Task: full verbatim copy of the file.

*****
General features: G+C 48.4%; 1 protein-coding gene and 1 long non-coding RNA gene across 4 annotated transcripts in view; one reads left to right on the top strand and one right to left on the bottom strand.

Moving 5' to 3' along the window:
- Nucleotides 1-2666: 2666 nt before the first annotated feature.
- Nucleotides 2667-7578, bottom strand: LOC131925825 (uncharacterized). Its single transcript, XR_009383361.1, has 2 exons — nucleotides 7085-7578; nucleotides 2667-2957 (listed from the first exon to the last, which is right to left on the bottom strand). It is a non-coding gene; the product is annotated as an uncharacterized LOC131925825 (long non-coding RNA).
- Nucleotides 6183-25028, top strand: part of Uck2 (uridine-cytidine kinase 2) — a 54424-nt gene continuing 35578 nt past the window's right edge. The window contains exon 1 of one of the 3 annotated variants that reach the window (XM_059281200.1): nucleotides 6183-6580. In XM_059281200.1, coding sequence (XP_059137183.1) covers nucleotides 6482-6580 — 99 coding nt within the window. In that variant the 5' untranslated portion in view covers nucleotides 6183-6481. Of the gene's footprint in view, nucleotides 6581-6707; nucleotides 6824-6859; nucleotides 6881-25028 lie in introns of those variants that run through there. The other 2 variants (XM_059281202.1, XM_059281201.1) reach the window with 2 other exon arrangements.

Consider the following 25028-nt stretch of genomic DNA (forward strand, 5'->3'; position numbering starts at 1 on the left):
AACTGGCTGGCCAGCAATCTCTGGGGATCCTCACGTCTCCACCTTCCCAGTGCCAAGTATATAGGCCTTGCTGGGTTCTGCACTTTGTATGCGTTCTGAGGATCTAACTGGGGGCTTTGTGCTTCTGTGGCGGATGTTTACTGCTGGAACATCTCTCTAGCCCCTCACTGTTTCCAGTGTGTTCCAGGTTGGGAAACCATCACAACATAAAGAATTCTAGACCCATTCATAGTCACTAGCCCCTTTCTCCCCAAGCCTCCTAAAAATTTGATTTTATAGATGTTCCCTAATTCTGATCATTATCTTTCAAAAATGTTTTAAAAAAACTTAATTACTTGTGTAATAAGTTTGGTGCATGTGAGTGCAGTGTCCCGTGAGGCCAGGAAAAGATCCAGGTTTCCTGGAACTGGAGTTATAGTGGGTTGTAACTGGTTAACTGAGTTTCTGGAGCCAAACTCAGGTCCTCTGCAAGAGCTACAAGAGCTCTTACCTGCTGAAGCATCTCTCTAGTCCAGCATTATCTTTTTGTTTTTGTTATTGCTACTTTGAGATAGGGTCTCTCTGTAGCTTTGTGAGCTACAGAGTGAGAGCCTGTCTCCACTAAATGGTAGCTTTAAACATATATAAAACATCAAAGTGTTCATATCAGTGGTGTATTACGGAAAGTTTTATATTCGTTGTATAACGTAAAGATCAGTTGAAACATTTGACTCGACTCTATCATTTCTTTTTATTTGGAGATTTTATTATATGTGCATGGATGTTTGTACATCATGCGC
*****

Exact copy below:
General features: G+C 48.4%; 1 protein-coding gene and 1 long non-coding RNA gene across 4 annotated transcripts in view; one reads left to right on the top strand and one right to left on the bottom strand.

Moving 5' to 3' along the window:
- Nucleotides 1-2666: 2666 nt before the first annotated feature.
- Nucleotides 2667-7578, bottom strand: LOC131925825 (uncharacterized). Its single transcript, XR_009383361.1, has 2 exons — nucleotides 7085-7578; nucleotides 2667-2957 (listed from the first exon to the last, which is right to left on the bottom strand). It is a non-coding gene; the product is annotated as an uncharacterized LOC131925825 (long non-coding RNA).
- Nucleotides 6183-25028, top strand: part of Uck2 (uridine-cytidine kinase 2) — a 54424-nt gene continuing 35578 nt past the window's right edge. The window contains exon 1 of one of the 3 annotated variants that reach the window (XM_059281200.1): nucleotides 6183-6580. In XM_059281200.1, coding sequence (XP_059137183.1) covers nucleotides 6482-6580 — 99 coding nt within the window. In that variant the 5' untranslated portion in view covers nucleotides 6183-6481. Of the gene's footprint in view, nucleotides 6581-6707; nucleotides 6824-6859; nucleotides 6881-25028 lie in introns of those variants that run through there. The other 2 variants (XM_059281202.1, XM_059281201.1) reach the window with 2 other exon arrangements.

Consider the following 25028-nt stretch of genomic DNA (forward strand, 5'->3'; position numbering starts at 1 on the left):
AACTGGCTGGCCAGCAATCTCTGGGGATCCTCACGTCTCCACCTTCCCAGTGCCAAGTATATAGGCCTTGCTGGGTTCTGCACTTTGTATGCGTTCTGAGGATCTAACTGGGGGCTTTGTGCTTCTGTGGCGGATGTTTACTGCTGGAACATCTCTCTAGCCCCTCACTGTTTCCAGTGTGTTCCAGGTTGGGAAACCATCACAACATAAAGAATTCTAGACCCATTCATAGTCACTAGCCCCTTTCTCCCCAAGCCTCCTAAAAATTTGATTTTATAGATGTTCCCTAATTCTGATCATTATCTTTCAAAAATGTTTTAAAAAAACTTAATTACTTGTGTAATAAGTTTGGTGCATGTGAGTGCAGTGTCCCGTGAGGCCAGGAAAAGATCCAGGTTTCCTGGAACTGGAGTTATAGTGGGTTGTAACTGGTTAACTGAGTTTCTGGAGCCAAACTCAGGTCCTCTGCAAGAGCTACAAGAGCTCTTACCTGCTGAAGCATCTCTCTAGTCCAGCATTATCTTTTTGTTTTTGTTATTGCTACTTTGAGATAGGGTCTCTCTGTAGCTTTGTGAGCTACAGAGTGAGAGCCTGTCTCCACTAAATGGTAGCTTTAAACATATATAAAACATCAAAGTGTTCATATCAGTGGTGTATTACGGAAAGTTTTATATTCGTTGTATAACGTAAAGATCAGTTGAAACATTTGACTCGACTCTATCATTTCTTTTTATTTGGAGATTTTATTATATGTGCATGGATGTTTGTACATCATGCGC